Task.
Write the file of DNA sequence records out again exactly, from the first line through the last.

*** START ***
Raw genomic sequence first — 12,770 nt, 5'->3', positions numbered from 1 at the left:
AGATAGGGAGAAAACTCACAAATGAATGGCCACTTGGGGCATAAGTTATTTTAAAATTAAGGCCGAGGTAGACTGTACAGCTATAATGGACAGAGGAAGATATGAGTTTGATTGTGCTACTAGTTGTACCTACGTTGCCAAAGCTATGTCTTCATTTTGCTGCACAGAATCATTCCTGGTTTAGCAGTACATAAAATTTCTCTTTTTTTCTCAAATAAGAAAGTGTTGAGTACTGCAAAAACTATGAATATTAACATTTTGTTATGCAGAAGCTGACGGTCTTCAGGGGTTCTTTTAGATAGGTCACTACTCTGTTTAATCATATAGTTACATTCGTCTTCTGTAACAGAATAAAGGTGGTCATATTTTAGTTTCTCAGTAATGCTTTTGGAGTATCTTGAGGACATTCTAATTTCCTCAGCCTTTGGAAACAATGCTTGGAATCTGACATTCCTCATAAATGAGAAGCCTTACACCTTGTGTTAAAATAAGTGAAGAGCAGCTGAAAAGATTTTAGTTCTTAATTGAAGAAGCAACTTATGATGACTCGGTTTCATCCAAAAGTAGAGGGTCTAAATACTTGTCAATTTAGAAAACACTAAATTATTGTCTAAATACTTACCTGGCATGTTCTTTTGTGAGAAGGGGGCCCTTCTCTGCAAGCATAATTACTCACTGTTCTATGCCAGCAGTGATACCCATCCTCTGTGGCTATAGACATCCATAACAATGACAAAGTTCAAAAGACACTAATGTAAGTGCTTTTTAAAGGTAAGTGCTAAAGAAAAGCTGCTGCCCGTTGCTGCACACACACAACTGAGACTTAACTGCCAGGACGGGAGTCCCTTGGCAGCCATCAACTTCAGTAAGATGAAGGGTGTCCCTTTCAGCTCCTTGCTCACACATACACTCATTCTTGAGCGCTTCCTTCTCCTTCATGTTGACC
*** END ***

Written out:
Raw genomic sequence first — 12,770 nt, 5'->3', positions numbered from 1 at the left:
AGATAGGGAGAAAACTCACAAATGAATGGCCACTTGGGGCATAAGTTATTTTAAAATTAAGGCCGAGGTAGACTGTACAGCTATAATGGACAGAGGAAGATATGAGTTTGATTGTGCTACTAGTTGTACCTACGTTGCCAAAGCTATGTCTTCATTTTGCTGCACAGAATCATTCCTGGTTTAGCAGTACATAAAATTTCTCTTTTTTTCTCAAATAAGAAAGTGTTGAGTACTGCAAAAACTATGAATATTAACATTTTGTTATGCAGAAGCTGACGGTCTTCAGGGGTTCTTTTAGATAGGTCACTACTCTGTTTAATCATATAGTTACATTCGTCTTCTGTAACAGAATAAAGGTGGTCATATTTTAGTTTCTCAGTAATGCTTTTGGAGTATCTTGAGGACATTCTAATTTCCTCAGCCTTTGGAAACAATGCTTGGAATCTGACATTCCTCATAAATGAGAAGCCTTACACCTTGTGTTAAAATAAGTGAAGAGCAGCTGAAAAGATTTTAGTTCTTAATTGAAGAAGCAACTTATGATGACTCGGTTTCATCCAAAAGTAGAGGGTCTAAATACTTGTCAATTTAGAAAACACTAAATTATTGTCTAAATACTTACCTGGCATGTTCTTTTGTGAGAAGGGGGCCCTTCTCTGCAAGCATAATTACTCACTGTTCTATGCCAGCAGTGATACCCATCCTCTGTGGCTATAGACATCCATAACAATGACAAAGTTCAAAAGACACTAATGTAAGTGCTTTTTAAAGGTAAGTGCTAAAGAAAAGCTGCTGCCCGTTGCTGCACACACACAACTGAGACTTAACTGCCAGGACGGGAGTCCCTTGGCAGCCATCAACTTCAGTAAGATGAAGGGTGTCCCTTTCAGCTCCTTGCTCACACATACACTCATTCTTGAGCGCTTCCTTCTCCTTCATGTTGACC